Author(s): by Donato Masciandaro
Date published: Nov 2016
by Donato Masciandaro, Department of Economics and Baffi Carefin Centre, Bocconi University and SUERF
“Too little, too late” or “wait and see”: these are frequently the comments that the media use in observing the central banks' tendency in postponing and/or delaying interest rate decisions. The recent behavior of the Federal Reserve System (FED) is paradigmatic.
In the aftermath of the severest recession since the Second World War, the FED faces extraordinary challenges in designing and implementing monetary policy. The overall result has been massive monetary accommodation with interest rates close to zero, coupled with an exceptional expansion of the Fed's balance sheet. The so called Great Recession ended in June 2009, but seven years afterwards, the Fed is still delaying the process of going back to normal. Expansionary monetary policy has been implemented long after the recession ended, raising questions on the drivers and consequences of monetary inertia, i.e. in this case reluctance in leaving the ultra-expansionary monetary status quo to start a policy of interest rate normalization.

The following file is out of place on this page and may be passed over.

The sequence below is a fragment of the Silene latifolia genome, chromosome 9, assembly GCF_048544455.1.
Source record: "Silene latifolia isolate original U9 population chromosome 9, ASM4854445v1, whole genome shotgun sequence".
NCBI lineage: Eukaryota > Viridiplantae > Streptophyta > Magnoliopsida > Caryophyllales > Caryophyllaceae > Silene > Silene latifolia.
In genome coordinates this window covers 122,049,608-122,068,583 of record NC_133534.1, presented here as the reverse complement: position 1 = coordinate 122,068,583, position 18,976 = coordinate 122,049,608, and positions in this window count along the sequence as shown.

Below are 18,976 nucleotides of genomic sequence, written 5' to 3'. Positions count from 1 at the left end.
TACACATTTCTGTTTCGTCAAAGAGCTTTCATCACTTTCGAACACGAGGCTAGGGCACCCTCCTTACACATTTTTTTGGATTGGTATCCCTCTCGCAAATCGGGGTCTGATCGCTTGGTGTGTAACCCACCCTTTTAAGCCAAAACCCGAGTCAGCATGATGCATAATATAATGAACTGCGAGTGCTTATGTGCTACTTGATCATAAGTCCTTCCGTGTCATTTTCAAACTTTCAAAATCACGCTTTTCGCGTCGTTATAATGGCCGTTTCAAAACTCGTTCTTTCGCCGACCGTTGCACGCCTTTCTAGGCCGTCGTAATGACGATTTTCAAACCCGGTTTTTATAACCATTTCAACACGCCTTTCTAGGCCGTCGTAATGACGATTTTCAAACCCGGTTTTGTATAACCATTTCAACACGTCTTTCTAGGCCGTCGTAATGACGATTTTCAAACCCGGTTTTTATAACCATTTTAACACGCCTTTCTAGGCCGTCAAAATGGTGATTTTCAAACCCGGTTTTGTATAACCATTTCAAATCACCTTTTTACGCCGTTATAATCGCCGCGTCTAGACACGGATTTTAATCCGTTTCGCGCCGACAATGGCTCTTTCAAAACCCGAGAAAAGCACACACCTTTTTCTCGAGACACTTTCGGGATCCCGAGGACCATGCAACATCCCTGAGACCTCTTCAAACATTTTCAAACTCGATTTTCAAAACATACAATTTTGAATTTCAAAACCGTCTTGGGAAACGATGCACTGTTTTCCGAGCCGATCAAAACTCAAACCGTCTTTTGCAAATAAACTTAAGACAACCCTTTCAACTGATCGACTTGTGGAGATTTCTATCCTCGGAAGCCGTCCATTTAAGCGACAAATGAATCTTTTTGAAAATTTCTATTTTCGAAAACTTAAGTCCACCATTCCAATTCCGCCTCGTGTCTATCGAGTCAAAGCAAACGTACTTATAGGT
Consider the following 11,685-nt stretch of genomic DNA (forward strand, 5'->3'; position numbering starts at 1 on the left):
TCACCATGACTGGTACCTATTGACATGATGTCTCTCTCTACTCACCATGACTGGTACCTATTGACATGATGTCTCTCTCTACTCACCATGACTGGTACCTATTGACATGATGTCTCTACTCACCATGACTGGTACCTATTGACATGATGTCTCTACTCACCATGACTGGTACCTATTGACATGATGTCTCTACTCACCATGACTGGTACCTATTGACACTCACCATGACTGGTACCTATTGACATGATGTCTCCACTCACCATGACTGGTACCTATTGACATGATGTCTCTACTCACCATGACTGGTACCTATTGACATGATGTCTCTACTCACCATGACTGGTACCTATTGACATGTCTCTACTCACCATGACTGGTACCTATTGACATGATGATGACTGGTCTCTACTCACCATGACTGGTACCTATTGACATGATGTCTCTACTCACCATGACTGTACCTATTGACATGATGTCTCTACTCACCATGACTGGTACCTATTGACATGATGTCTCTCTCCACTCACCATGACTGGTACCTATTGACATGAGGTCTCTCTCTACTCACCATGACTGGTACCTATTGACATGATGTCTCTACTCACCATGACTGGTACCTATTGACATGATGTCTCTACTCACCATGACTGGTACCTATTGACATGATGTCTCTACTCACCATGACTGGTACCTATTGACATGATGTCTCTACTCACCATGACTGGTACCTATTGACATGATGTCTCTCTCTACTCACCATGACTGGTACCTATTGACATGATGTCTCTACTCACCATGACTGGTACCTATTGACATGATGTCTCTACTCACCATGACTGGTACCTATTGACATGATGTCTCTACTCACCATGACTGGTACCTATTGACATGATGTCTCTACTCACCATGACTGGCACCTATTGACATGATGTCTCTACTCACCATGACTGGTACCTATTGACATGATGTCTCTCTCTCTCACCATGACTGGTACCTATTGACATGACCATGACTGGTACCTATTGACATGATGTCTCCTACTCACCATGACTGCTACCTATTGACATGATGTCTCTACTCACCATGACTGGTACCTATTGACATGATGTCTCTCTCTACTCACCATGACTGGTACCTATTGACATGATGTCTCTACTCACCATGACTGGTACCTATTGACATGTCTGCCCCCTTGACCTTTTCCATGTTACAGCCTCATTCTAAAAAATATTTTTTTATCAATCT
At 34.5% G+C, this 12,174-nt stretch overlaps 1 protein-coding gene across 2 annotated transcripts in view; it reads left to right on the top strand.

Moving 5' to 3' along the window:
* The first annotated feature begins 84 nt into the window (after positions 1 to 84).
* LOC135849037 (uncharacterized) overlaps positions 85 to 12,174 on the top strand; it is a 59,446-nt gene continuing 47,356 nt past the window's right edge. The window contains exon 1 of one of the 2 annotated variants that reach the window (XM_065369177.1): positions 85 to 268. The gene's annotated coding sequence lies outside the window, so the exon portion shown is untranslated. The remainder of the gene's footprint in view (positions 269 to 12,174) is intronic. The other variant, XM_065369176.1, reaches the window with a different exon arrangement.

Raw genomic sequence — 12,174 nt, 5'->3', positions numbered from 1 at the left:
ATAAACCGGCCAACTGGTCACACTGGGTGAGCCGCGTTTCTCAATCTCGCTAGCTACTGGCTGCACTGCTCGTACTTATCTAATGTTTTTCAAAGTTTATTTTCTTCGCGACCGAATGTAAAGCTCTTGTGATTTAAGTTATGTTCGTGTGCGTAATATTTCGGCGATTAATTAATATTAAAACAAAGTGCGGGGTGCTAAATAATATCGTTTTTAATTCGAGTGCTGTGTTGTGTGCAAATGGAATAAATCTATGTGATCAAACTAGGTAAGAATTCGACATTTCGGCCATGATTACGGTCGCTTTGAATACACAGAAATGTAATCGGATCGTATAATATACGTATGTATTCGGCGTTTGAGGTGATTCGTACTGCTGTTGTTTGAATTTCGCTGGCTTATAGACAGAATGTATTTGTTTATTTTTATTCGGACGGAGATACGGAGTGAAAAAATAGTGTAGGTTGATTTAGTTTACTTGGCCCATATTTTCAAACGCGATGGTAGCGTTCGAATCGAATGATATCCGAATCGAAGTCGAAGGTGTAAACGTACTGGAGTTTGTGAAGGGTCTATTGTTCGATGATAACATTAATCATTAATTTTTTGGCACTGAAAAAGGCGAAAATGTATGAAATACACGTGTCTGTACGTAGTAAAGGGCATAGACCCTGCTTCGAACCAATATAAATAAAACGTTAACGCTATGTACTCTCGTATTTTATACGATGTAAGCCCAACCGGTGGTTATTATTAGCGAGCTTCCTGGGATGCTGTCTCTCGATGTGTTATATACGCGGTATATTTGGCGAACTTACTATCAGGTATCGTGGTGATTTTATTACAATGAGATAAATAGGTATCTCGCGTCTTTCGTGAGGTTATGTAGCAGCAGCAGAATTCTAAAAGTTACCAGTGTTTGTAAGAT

JEL-codes: E52, E58, E03
Keywords: Monetary Policy Inertia, Central Banking, Behavioral Economics
Download Full Text